• JOHN YANG:

    Huge questions about who's actually going to be in the Games, whether Russia will have a track and field team or not. What cloud does that put over the Olympics?

  • SIDNEY LEVY:

    The commitment is for clean Games. We need to deliver clean Games.

    We have to have zero tolerance for doping. So Brazil built a lab, a brand-new lab, and we brought people in. People were tested. Didn't work well, the first test. We are, in fact, today, bringing international experts to supervisor our work. So we are pretty committed to deliver clean Games, and that's what we're going to do.

  • JOHN YANG:

    But that lab has been suspended by the Anti-Doping Agency.

  • SIDNEY LEVY:

    Because the people we brought in didn't pass the first test. So we're bringing in international supervision right now.

  • JOHN YANG:

    Talk about clean Games, concern about clean water in the bay, where the sailing events are going to be, I think some rowing events are going to be.

    The government said it was going to clean it up. We just had a reporting team down there looking at it. It's still — in the pictures that we have brought back, still raw sewage still being dumped into that bay. I think one health expert said that three teaspoons of water, exposure to three teaspoons of water, 99 percent risk of infection, of illness.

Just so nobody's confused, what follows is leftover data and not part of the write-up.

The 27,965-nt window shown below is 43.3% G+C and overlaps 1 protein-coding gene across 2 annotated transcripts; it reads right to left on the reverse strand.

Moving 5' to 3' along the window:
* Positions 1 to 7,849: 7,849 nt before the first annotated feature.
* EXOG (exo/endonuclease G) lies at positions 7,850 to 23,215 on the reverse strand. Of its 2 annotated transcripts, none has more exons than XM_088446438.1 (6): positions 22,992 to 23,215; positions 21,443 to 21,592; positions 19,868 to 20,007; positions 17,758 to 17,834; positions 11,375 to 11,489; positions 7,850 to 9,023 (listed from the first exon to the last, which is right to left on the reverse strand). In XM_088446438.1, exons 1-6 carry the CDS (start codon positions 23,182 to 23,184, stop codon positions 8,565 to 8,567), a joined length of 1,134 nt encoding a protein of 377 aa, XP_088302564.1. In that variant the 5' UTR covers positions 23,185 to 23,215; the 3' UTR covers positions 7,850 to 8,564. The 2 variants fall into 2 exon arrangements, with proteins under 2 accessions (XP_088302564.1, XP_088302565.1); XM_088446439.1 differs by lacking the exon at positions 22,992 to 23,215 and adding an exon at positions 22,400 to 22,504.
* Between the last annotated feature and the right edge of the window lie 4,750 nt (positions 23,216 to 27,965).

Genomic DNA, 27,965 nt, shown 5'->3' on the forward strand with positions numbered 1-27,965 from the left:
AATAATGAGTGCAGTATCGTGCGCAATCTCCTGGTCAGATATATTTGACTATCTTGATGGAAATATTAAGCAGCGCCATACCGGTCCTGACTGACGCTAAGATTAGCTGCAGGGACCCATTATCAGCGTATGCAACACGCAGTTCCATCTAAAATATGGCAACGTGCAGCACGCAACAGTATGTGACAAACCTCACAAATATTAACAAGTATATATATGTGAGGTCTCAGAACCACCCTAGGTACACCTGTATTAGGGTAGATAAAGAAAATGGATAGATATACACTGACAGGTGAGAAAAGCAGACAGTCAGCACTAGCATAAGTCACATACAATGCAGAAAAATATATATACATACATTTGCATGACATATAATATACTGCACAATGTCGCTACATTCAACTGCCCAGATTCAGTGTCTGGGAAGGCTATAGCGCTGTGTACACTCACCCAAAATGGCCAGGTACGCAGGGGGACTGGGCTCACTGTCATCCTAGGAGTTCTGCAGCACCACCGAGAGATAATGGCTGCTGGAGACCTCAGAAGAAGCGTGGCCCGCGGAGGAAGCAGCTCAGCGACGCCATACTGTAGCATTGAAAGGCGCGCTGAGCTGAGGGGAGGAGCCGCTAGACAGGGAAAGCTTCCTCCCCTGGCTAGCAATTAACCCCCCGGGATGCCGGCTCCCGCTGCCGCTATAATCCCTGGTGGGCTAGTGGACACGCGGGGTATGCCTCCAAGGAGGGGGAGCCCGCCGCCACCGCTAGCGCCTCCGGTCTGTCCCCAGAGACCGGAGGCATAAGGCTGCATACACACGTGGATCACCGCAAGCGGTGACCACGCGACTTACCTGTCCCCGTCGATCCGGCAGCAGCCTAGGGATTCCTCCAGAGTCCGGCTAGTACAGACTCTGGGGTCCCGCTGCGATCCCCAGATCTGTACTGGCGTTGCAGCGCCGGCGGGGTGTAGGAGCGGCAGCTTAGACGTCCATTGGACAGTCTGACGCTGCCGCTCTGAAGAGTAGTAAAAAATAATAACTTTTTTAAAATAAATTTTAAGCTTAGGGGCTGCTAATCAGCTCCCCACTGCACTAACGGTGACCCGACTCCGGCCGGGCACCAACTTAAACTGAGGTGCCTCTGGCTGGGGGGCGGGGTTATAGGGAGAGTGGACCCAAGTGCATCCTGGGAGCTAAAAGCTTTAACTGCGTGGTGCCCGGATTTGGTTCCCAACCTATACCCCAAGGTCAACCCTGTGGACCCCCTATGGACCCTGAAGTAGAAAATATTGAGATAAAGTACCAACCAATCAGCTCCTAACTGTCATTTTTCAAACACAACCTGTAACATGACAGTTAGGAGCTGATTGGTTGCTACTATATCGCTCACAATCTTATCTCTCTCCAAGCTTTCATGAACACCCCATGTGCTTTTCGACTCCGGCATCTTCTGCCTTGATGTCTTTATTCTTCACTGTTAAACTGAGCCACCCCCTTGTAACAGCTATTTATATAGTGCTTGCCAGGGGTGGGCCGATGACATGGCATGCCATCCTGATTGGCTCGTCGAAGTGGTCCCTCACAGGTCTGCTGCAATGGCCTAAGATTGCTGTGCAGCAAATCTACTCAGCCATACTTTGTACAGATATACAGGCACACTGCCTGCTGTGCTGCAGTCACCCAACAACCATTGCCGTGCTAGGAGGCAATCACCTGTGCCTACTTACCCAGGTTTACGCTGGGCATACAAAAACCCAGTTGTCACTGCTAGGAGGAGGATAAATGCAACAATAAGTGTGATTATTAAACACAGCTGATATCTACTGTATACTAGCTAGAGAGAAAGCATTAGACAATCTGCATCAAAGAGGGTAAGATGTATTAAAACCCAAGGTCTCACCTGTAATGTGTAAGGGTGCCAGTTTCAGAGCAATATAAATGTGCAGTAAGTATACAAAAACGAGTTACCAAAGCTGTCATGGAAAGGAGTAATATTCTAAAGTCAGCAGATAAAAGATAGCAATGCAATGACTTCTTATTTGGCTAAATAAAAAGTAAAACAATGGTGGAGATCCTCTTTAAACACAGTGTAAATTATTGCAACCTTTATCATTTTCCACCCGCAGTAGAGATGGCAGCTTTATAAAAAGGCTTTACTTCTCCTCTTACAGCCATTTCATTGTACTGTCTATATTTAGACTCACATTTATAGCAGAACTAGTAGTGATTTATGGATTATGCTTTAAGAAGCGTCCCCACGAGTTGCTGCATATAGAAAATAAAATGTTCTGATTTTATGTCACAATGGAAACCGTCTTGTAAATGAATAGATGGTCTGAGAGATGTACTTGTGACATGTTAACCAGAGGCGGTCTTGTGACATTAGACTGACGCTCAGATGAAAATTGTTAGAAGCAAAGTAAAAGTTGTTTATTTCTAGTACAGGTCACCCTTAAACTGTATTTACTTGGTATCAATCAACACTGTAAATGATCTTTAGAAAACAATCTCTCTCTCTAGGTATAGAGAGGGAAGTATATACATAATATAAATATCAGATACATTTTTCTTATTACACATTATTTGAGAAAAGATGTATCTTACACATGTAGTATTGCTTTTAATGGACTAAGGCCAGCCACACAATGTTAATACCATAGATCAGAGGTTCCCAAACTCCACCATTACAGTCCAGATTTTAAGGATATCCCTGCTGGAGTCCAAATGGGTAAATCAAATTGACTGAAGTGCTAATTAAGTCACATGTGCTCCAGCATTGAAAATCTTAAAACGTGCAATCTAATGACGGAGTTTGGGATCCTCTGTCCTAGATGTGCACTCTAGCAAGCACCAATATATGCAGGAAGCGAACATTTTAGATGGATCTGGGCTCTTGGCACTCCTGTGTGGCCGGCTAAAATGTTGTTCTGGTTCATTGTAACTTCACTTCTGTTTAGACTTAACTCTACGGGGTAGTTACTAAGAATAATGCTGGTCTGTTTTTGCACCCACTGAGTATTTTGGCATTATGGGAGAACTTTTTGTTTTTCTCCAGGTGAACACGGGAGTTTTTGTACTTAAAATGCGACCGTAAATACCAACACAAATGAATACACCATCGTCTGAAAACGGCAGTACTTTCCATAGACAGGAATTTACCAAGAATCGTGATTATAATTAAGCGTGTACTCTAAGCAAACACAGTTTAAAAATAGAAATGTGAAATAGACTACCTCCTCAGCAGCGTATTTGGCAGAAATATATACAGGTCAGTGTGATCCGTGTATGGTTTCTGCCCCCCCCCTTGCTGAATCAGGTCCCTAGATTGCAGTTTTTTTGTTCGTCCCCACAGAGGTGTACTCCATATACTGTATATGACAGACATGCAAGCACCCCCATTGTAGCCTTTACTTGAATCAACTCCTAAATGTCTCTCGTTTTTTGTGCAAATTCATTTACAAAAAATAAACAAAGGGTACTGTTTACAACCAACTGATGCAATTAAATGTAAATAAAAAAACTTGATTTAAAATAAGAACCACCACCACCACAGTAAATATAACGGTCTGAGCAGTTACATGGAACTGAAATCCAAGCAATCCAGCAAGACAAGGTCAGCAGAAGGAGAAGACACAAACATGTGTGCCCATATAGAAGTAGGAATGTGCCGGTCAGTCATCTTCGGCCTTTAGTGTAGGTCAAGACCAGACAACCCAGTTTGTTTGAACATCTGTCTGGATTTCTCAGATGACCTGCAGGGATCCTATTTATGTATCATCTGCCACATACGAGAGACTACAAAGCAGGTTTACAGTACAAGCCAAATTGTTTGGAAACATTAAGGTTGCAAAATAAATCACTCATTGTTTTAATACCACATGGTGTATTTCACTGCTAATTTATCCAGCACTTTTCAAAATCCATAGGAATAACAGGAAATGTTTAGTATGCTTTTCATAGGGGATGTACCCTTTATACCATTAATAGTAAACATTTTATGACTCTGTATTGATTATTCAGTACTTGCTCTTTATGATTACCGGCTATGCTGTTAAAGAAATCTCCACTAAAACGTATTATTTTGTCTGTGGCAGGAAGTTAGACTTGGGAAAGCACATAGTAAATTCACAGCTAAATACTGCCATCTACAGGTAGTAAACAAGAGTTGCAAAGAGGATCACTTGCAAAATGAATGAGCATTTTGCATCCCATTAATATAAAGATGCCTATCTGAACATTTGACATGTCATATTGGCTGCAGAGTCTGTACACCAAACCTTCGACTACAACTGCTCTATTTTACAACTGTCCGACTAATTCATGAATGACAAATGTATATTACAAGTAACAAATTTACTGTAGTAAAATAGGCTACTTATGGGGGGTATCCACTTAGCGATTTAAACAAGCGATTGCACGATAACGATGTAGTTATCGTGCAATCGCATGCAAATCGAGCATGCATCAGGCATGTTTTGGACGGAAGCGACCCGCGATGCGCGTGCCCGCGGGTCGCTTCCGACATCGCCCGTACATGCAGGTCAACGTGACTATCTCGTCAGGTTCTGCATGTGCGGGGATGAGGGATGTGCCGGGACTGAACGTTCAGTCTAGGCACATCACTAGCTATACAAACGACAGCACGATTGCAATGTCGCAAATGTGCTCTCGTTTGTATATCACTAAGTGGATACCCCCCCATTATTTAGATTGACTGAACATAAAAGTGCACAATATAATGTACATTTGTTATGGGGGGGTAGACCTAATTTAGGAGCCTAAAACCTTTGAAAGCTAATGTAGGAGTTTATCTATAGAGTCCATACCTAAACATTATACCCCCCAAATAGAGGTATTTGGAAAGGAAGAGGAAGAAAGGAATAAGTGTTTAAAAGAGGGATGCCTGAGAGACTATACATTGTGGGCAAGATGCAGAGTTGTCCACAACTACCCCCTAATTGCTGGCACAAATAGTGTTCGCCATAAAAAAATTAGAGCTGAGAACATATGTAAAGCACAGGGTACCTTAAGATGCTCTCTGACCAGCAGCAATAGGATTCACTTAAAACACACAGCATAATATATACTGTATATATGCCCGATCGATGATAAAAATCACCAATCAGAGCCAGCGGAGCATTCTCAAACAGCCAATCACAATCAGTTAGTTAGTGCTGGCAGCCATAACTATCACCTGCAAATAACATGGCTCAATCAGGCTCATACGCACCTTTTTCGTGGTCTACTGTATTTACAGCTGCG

How can you reassure the competitors who are going to be in that water that they're going to be safe?

  • SIDNEY LEVY:

    We run test events. We ran in 2014, 2015, where we exposed 350 athletes to the same bay. So we ran those. Nobody got sick.

    We have five competition areas around the bay. We are tracking them every day. Four are clean. We — some days yes, some days no. If that doesn't work, closer to the Games, we are going to change the area where the competition goes.

    The further away you go, the cleaner they are. So that's what they are going to do to assure a clean competition.

  • JOHN YANG:

    So you may have to move some events to other parts of the bay in order to get — in order to hit clean water?

  • SIDNEY LEVY:

    Yes. Absolutely, we have to move.

  • JOHN YANG:

    We have less than a minute left. What's keeping you up at night?

    (LAUGHTER)

  • SIDNEY LEVY:

    Very tough job. It's a very tough job.

    It's the combination of all that. I'm sure certain things won't go right, but they need to be small. So how to keep everybody working together — there's 300,000 people working together to deliver the Games, between contractors and — so how to operate that in a seamless fashion, in peace, and it's a very tough job.

  • JOHN YANG:

    But no single issue is — no big issue?

  • SIDNEY LEVY:

    No, I don't have a single issue.

    And I'm pretty confident, because I think this is a unique opportunity. The Olympic Games is a wonderful thing. It's a peace movement. It's where Israelis and Palestinians have breakfast at the same table, so it's a very good thing.

    Rio is a wonderful city. The people are very warm. The nature is wonderful. These two things together, it's once in a lifetime. It won't be repeated so soon. So, I hope people come and enjoy.

  • JOHN YANG:

    We will see in six weeks how it all goes.

  • SIDNEY LEVY:

    Thank you.

  • JOHN YANG:

    Sidney Levy, thanks for being with us.

  • SIDNEY LEVY:

    Thank you.